ount, it kept up a communication with Ninety-Six.
In the opinion of Clinton, six thousand men were required to hold Carolina and Georgia; yet at the end of June Cornwallis reported that he had put an end to all resistance in those states, and in September, after the harvest, would march into North Carolina to reduce that province.
But the violence of his measures roused the courage of despair.
On hearing of the acts of the British, Houston, the delegate in congress from Georgia, wrote to Jay: Our misfortunes are, under God, the source of our safety.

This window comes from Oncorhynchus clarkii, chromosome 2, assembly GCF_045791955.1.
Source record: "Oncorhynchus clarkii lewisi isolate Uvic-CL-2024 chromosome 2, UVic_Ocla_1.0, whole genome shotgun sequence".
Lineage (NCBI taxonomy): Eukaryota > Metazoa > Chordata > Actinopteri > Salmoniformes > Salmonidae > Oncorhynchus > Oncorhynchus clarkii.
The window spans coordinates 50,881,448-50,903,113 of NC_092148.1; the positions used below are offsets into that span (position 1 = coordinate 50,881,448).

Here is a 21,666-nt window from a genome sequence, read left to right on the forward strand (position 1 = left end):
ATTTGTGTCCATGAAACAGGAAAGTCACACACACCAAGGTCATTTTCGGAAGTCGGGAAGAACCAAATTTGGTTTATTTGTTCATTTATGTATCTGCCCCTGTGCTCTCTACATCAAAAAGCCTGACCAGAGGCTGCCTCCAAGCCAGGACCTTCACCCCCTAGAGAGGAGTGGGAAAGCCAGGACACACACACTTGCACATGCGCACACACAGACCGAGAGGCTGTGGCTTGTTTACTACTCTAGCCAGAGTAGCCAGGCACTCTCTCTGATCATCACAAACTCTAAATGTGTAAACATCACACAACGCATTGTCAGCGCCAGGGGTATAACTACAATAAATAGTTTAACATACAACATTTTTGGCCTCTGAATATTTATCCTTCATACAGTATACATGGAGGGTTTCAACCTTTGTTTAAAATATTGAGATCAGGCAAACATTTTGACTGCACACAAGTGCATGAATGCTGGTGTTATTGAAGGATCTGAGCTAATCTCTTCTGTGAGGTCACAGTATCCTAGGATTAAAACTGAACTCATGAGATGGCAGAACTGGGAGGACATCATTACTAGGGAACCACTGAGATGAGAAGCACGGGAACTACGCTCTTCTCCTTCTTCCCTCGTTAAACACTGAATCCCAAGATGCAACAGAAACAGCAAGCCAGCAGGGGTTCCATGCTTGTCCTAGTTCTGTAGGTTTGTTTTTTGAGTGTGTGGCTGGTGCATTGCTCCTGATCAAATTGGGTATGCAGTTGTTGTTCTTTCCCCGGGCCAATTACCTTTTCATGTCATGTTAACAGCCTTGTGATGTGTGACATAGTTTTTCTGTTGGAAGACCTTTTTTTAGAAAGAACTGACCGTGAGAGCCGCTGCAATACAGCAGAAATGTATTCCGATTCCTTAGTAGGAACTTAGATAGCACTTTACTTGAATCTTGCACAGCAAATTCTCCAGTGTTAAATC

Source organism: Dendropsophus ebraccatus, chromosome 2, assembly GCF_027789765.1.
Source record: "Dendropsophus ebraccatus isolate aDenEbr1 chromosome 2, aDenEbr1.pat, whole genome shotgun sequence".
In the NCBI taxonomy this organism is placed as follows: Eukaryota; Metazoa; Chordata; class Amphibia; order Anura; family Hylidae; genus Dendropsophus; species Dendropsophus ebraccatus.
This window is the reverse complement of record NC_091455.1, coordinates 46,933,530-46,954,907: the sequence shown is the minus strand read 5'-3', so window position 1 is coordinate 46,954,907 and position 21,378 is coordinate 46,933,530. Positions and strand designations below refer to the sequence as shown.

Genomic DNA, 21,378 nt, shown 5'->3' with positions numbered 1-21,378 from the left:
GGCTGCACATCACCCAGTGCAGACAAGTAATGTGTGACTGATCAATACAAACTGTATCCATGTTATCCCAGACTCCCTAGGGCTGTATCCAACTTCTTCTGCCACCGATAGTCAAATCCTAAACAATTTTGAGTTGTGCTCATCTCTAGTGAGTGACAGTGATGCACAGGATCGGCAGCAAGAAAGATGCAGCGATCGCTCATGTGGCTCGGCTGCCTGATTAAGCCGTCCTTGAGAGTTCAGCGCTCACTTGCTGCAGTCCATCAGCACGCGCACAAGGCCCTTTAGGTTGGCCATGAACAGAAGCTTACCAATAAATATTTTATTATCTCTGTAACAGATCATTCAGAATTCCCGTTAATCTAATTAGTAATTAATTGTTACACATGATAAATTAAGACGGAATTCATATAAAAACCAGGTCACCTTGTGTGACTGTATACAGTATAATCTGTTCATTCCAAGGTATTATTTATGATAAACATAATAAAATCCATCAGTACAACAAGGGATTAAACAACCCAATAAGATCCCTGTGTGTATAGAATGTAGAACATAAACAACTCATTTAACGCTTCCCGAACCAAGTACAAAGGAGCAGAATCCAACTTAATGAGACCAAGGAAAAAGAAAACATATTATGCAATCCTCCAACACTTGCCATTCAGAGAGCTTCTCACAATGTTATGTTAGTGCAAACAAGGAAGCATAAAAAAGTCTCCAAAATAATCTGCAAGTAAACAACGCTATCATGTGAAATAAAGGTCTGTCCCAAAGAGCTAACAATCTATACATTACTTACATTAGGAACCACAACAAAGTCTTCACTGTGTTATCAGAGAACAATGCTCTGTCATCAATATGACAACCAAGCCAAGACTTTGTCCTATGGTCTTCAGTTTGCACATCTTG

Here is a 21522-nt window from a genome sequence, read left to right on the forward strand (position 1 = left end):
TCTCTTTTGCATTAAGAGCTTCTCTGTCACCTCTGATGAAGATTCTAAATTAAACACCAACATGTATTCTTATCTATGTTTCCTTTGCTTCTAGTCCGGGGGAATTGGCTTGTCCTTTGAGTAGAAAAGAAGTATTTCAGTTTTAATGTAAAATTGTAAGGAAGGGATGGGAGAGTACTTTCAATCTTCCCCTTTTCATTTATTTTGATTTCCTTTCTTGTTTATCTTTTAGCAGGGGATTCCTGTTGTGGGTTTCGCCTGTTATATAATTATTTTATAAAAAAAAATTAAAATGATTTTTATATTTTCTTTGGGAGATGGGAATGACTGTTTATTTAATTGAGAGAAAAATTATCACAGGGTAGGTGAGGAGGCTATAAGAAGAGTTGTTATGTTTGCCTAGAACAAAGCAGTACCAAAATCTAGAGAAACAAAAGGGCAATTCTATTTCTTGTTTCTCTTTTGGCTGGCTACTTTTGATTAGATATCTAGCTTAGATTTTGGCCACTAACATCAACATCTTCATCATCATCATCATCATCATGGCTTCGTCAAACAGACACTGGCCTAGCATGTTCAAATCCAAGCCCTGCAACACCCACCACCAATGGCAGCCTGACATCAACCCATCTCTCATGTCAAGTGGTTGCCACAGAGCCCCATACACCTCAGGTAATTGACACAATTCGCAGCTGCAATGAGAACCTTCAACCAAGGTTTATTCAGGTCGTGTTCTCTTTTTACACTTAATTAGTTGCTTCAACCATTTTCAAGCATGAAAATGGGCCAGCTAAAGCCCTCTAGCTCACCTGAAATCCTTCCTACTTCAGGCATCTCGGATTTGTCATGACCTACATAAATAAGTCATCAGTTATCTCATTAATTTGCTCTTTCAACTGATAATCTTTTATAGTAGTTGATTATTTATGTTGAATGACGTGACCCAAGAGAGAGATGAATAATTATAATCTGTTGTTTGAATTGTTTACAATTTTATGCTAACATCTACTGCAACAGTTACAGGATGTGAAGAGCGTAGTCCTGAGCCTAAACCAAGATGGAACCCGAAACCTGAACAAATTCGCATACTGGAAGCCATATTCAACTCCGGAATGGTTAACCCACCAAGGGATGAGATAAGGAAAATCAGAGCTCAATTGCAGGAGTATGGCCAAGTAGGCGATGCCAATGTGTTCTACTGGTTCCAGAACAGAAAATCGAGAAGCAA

Our captive soldiers will, as usual, be poisoned, starved, and insulted,—will be scourged into the service of the enemy; the citizens will suffer pillaging, violences, and conflagrations; a fruitful country will be desolated; but the loss of Charleston will promote the general cause.
The enemy have overrun a considerable part of the state in the hour of its nakedness and debility; but, as their measures seem as usual to be dictated